So why is methadone so much more deadly when used to treat chronic pain? Because it’s long-lasting and it builds up in the body. Methadone kills pain for about six hours on average, but with accumulating doses, it can slow a person’s breathing and disrupt heart rhythm — effects that can last for days. (These problems can become deadly on their own, but are even riskier when users take drugs like alcohol or Valium with methadone.) This means that taking methadone three times a day — exactly as prescribed — can lead to a potentially fatal overdose if the person is not fully tolerant to the drug. Worse, the effects vary widely from person to person.
The methadone prescription problem goes back to the late 1990s and early 2000s, when drug addicts discovered that a new painkiller called Oxycontin could be snorted or injected to produce an intense high — and get around the pill’s time-release mechanism. Oxycontin’s manufacturer, Purdue, was eventually fined $634 million for selling the medication as less addictive than other opioids. With law enforcement scrutiny intensifying on Oxycontin prescribing, doctors began looking for a drug that had similarly long-lasting effects on pain.
Methadone fit the bill perfectly. Not only is it one of the longest acting opioid drugs, it’s also generic and about 12 times cheaper than brand-name Oxycontin. Its long history of safe use in addiction treatment may also have made it look less risky than it is, leading many insurers and some state health programs to put it on their formularies as a preferred drug, meaning that it would be covered when other similar medications like Oxycontin would not be.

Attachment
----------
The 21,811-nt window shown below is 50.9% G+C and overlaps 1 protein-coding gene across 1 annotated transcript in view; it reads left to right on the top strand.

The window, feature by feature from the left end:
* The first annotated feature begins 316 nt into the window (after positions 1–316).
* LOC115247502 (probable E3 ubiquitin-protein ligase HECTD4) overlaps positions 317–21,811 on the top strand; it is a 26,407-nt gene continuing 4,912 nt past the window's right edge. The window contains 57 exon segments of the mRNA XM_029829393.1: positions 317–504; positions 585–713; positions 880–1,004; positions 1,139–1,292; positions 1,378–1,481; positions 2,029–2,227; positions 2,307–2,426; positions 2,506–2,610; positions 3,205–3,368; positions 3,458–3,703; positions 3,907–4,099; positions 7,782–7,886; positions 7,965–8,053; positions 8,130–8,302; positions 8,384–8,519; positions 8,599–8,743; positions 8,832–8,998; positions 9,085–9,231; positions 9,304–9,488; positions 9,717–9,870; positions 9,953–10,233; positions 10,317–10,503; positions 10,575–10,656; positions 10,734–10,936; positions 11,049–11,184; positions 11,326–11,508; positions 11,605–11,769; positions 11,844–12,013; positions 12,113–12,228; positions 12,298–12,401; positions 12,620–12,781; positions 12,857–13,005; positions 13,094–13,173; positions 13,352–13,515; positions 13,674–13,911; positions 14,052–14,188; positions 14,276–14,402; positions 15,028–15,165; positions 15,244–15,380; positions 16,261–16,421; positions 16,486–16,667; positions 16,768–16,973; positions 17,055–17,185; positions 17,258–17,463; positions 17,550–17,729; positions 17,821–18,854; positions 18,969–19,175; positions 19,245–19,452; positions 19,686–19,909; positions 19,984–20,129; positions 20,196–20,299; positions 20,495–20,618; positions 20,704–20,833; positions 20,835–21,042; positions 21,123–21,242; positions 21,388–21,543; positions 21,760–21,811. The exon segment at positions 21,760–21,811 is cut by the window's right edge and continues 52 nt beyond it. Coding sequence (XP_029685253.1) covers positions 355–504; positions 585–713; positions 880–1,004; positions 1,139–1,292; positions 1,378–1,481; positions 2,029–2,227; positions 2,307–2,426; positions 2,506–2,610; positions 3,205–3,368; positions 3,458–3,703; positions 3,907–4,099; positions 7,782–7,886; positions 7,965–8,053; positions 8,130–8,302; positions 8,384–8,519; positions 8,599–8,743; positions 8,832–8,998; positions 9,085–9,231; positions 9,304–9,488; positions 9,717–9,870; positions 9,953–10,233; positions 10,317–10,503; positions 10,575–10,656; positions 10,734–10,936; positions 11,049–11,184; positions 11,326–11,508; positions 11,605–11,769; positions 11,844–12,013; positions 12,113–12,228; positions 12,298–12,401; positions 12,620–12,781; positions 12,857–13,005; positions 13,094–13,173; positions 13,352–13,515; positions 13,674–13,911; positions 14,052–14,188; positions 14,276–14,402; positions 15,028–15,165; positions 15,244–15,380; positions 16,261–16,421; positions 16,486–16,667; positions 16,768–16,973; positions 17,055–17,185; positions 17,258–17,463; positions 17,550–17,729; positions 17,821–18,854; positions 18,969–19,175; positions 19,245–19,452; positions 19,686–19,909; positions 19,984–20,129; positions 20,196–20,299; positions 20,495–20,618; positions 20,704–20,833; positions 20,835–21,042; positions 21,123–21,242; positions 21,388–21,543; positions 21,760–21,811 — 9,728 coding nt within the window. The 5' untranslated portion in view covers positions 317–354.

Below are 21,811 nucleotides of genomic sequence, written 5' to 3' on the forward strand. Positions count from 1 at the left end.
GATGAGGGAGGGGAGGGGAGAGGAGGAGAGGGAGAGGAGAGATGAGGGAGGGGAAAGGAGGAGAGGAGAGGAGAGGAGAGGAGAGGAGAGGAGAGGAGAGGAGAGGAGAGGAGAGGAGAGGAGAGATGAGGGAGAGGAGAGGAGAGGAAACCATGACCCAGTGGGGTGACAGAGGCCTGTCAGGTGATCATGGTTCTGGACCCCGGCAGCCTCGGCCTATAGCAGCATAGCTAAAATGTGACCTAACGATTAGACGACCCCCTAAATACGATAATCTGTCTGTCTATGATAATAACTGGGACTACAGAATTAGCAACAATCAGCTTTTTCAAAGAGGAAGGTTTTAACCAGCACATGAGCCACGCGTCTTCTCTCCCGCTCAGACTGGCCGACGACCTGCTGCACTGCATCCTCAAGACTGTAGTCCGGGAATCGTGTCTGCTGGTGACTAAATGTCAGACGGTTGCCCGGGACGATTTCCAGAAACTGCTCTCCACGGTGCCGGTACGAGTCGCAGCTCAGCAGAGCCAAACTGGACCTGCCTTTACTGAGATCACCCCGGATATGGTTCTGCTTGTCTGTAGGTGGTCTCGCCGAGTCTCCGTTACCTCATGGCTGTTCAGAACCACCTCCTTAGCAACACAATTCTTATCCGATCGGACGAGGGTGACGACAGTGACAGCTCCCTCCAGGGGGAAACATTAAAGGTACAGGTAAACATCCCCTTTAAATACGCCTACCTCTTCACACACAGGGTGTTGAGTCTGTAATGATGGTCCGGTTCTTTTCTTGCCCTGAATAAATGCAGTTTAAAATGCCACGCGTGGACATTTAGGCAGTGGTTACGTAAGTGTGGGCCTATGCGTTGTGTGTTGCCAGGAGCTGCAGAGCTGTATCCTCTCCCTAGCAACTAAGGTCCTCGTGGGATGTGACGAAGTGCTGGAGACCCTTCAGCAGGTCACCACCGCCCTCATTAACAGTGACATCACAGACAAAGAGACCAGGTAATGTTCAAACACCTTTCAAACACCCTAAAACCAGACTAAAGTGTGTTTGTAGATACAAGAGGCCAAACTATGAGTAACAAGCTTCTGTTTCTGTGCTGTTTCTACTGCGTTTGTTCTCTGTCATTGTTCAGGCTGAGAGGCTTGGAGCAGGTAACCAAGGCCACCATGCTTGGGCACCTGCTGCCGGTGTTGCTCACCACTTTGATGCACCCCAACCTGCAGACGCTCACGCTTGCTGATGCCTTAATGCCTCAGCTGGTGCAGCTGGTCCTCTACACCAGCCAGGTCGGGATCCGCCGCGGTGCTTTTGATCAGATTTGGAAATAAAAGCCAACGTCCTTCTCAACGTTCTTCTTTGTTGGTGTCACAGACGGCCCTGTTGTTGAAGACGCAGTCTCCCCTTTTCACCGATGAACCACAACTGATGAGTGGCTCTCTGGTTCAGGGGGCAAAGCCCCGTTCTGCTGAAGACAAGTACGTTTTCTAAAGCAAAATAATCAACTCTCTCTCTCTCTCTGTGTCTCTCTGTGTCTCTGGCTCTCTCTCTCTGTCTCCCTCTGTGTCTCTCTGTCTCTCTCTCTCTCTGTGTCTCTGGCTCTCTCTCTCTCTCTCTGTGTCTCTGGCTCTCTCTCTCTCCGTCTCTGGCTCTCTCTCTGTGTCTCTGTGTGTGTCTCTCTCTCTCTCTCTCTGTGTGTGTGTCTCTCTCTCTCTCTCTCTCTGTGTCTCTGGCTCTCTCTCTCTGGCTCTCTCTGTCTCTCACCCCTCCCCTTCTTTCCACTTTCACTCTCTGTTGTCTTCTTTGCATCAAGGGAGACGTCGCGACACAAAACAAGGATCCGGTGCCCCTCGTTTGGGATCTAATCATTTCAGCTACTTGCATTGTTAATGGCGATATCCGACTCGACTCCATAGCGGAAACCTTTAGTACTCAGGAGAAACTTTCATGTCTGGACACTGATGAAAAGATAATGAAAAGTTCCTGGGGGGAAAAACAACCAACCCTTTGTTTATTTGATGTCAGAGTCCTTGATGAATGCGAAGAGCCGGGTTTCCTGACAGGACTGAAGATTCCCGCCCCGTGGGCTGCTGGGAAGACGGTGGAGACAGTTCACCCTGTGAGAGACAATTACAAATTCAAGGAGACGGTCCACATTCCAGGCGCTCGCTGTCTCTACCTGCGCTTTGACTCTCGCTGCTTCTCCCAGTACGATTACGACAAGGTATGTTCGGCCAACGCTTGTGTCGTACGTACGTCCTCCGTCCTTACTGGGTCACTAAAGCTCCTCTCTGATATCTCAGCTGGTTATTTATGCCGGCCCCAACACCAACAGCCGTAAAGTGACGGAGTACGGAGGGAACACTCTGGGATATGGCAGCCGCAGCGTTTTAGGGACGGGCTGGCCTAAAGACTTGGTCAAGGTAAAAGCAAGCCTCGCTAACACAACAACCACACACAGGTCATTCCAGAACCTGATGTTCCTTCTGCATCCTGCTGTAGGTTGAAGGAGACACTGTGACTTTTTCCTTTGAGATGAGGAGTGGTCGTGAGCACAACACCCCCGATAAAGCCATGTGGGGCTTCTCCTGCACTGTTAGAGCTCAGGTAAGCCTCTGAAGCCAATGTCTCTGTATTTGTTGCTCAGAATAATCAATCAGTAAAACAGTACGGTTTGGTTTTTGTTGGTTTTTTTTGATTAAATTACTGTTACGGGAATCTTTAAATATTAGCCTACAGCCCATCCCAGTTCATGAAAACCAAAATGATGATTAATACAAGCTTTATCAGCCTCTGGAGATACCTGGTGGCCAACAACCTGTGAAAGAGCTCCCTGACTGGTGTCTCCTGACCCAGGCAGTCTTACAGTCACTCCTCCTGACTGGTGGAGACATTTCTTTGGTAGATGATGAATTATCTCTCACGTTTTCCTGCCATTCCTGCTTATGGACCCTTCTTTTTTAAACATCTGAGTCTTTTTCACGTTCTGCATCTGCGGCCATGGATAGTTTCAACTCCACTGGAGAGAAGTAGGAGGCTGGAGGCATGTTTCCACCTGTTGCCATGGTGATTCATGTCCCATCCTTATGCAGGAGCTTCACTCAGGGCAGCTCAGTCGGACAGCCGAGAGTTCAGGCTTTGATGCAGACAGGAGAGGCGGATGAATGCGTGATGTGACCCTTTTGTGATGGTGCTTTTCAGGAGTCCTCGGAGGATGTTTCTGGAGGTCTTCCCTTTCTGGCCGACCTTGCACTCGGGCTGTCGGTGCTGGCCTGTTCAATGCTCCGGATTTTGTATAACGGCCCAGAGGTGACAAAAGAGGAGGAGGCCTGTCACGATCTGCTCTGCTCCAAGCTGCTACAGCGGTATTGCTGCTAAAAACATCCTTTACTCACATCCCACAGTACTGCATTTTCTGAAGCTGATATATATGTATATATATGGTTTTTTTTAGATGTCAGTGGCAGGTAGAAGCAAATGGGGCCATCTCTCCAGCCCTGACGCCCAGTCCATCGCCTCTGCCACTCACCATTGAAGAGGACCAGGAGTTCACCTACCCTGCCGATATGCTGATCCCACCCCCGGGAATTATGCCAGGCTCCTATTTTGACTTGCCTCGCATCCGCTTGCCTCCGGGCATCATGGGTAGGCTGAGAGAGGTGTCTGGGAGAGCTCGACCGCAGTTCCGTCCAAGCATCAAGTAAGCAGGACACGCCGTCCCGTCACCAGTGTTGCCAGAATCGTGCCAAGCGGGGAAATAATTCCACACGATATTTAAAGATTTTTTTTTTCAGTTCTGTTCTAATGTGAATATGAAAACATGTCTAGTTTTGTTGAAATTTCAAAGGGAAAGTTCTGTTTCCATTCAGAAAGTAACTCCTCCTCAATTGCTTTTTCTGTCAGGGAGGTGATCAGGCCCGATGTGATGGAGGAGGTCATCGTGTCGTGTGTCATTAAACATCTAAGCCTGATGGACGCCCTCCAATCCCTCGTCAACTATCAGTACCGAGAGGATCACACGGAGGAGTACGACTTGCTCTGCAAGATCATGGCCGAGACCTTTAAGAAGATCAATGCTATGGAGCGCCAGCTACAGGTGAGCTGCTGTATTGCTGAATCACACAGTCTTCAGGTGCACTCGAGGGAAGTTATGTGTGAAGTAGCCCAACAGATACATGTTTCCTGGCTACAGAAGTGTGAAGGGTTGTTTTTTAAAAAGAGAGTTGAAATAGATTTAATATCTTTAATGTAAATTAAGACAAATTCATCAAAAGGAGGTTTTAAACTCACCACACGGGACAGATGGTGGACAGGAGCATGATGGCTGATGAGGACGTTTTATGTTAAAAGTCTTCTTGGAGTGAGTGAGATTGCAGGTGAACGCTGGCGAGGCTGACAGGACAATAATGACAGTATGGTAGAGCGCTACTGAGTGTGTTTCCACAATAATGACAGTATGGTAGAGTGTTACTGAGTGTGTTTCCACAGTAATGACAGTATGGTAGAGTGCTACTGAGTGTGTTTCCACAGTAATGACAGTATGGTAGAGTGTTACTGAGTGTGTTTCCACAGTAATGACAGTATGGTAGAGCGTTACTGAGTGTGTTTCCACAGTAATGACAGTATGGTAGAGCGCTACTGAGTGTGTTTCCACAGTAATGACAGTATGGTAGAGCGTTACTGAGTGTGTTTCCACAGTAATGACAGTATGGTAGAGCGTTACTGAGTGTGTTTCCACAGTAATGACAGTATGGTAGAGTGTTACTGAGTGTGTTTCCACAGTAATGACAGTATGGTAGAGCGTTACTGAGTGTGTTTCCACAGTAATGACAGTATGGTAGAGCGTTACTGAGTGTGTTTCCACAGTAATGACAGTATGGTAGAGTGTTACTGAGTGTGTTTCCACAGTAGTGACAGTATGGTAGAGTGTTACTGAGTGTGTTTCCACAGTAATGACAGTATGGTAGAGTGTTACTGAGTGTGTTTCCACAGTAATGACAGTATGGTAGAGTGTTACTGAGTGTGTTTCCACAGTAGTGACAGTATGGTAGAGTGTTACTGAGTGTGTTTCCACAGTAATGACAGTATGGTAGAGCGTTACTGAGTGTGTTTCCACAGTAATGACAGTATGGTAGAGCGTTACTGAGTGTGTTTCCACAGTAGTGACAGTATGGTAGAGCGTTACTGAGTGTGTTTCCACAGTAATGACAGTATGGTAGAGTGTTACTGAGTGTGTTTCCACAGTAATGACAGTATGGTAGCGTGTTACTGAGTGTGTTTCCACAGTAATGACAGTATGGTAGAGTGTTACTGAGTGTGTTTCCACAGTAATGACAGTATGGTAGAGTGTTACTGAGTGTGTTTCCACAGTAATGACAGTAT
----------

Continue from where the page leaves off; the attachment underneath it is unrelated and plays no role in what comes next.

But there’s a big difference between addiction patients and pain patients: people using methadone for maintenance treatment have a long history of opioid use — that’s why they’re in treatment — and therefore, a high tolerance to the entire class of drugs. That means that as a population, they are already self-selected to be able to manage large doses of opioids successfully. But that’s not true for many pain patients, which is why the CDC report states bluntly that, “[M]ethadone should not be prescribed to opioid-naive patients.” Yet as the report shows, about one-third of all pain patients who were prescribed methadone had no prescriptions for another opioid in the month before they received the drug.